LENTEN REFLECTION #11
95% of parenting happens on the fly. At the first squeal of our sweet babies, we begin sculpting our parenting styles.
Do we breastfeed? In public? Supplement with formula? Soy? Rice? Buy gender-neutral toys? Dolls? Barbies for boys? Co-sleep? Let them cry? Baby Bjorn? Sling? Fanny pack? (It’s been a while).
The number of decisions we are faced with is stifling, but somehow we make them and move on to the next. Lord knows we don’t have a choice.
As soon as you pack up the crib and post a review about what a bad idea the Diaper Genie was, you’re at the DMV praying your child fails the permit test.
They age, our necks age and we start making rules. Or in my case making UP rules (some).
Rule structuring can be based on instilling values and traditions we grew up with, going rogue, or finding a happy medium. We are going for hybrid “Prius parenting” (I made that up too). Our goal is to keep family and religion at the center with real-world 2019 stuff (controlled social media, etc.) orbiting. All laced with pop-up lessons on sarcasm to keep things interesting.
Each day I find myself making up new rules (shhh) and I
often wonder if know my parents did the same. Did anyone else’s parents say,
- no singing at the dinner table
- no dating until you’re 16 AND a junior in high school (definite last minute decision for my sister with a summer birthday)
- we take turns opening Christmas presents ONE. AT. A. TIME.
- do not use a gift until you’ve sent a thank you note
My favorite was a combo never EVER look behind you OR point in church. (Not sure what would happen, but I didn’t want to find out).
They were all good rules, don’t get me wrong. I just know they happened on the fly. I can picture mayhem one Christmas morning when my sisters and I woke up, saw our presents and starting opening all at once. There wasn’t much around the tree so my parents did the smartest thing, open one at a time. It lengthened our morning fun and helped us appreciate the power of ‘good things come to those who wait’. Boy was it hard.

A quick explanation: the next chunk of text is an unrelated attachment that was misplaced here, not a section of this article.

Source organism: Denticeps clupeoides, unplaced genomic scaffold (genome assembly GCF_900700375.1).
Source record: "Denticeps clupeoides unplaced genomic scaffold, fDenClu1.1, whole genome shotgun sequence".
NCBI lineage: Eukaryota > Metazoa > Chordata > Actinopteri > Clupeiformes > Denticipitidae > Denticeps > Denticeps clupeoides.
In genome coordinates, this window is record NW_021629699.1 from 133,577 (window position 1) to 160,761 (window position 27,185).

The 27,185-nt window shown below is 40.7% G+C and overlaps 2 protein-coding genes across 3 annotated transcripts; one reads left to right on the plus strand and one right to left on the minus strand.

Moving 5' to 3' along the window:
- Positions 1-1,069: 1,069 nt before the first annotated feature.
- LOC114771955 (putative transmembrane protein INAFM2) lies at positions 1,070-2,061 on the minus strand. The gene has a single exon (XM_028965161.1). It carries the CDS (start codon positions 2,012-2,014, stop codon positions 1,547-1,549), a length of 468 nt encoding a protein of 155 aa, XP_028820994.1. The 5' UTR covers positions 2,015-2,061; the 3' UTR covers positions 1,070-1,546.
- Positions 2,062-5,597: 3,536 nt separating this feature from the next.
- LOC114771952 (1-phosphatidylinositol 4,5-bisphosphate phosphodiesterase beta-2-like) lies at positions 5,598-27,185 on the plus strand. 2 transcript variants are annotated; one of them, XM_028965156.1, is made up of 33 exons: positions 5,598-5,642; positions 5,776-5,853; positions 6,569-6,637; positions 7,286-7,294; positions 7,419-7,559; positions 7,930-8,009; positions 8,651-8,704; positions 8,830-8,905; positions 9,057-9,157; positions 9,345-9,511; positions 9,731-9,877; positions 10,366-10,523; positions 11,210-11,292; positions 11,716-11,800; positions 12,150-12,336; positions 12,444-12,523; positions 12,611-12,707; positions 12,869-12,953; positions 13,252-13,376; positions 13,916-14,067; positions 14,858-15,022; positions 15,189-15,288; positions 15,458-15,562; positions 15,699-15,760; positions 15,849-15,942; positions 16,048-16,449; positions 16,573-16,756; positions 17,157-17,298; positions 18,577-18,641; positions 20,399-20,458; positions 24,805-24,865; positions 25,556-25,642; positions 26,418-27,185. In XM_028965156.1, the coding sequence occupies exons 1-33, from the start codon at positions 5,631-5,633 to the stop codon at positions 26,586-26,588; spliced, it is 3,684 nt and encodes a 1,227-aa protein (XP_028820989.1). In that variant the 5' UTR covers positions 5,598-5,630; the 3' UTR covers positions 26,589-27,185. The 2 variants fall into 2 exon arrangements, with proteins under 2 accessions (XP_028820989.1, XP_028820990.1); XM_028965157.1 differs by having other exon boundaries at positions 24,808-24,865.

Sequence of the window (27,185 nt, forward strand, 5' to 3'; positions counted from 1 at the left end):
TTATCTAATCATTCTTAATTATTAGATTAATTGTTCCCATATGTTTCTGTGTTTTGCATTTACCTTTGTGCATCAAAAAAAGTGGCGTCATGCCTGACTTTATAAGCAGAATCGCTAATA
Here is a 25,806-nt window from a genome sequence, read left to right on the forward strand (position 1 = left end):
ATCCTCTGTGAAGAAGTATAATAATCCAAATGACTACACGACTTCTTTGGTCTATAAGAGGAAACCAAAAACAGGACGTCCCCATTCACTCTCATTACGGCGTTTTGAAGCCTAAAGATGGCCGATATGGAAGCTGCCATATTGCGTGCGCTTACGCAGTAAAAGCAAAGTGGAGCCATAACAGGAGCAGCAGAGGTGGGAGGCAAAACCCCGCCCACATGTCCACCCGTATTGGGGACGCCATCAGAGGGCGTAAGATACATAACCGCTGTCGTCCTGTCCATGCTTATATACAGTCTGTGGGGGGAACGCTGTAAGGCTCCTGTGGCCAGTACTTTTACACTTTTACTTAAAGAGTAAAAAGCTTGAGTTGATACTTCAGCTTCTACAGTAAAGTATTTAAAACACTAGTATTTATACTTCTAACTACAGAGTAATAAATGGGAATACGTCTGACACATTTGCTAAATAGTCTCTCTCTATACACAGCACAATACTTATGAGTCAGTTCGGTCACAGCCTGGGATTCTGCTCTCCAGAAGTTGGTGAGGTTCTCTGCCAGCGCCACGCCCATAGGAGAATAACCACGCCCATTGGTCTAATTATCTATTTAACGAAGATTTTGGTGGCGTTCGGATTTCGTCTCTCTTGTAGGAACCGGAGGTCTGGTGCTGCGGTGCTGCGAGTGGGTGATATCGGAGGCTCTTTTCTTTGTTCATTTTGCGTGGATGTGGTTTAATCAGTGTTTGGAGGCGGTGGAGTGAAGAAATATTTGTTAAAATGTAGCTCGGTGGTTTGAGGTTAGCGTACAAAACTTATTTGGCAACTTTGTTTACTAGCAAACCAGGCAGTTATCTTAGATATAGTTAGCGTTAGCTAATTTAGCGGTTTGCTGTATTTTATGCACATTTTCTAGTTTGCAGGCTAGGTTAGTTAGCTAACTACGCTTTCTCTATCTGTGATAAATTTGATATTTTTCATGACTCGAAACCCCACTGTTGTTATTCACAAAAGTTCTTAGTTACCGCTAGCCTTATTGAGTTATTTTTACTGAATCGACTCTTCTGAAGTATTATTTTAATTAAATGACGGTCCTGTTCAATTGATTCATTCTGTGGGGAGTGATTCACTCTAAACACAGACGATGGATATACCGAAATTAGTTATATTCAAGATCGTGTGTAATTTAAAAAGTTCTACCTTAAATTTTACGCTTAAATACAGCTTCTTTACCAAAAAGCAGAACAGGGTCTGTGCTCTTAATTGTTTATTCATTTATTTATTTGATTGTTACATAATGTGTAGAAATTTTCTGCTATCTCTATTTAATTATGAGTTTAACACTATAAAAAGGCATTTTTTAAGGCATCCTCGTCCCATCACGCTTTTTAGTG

My husband and I agree on most rules. Sometimes I make them in a panicked frenzy like, “No TV until you’re nine.” Why nine? Who knows? My daughter came home from Kindergarten one day talking about a Little Mermaid she saw on TV at school. From my reaction, you’d have thought the teacher had shown Silence of the Lambs. I was more than a little annoyed. Luckily I have a twin-engine helicopter I use for parenting and I fired up the rotors. It didn’t happen again until 1st grade. Grrrr…
This brings me to my one on the fly rule which has served everyone well (so far). It happened when crafting my daughter’s middle school schedule in 5th grade.
Me: “What instrument would you like to play?”
Cora: “None, thank you.”
Me: “This year you can just try an instrument and see what you think because…”
HERE IT COMES – ON THE FLY RULE MAKING – WAIT FOR IT
“You will ALL play an instrument in middle school.”
Cora is still playing cello five years later. Our boys play saxophone and trumpet. It worked.
Music is part of what makes our lives whole and when you’re a teenager trying to carve out who you are, being able to strum a chord, play an arpeggio, or be the cello in a quartet is priceless. I love that our kids can play mezzo forte, understand a fermata, count 1/16th notes, know how to play Dvorak and Normandy Beach and talk about music, together. Their instruments may need dusting, but they sure play well.
Who knows, perhaps the morals and quick thinking rules we impose on our children will someday bring the harmony our world so desperately needs.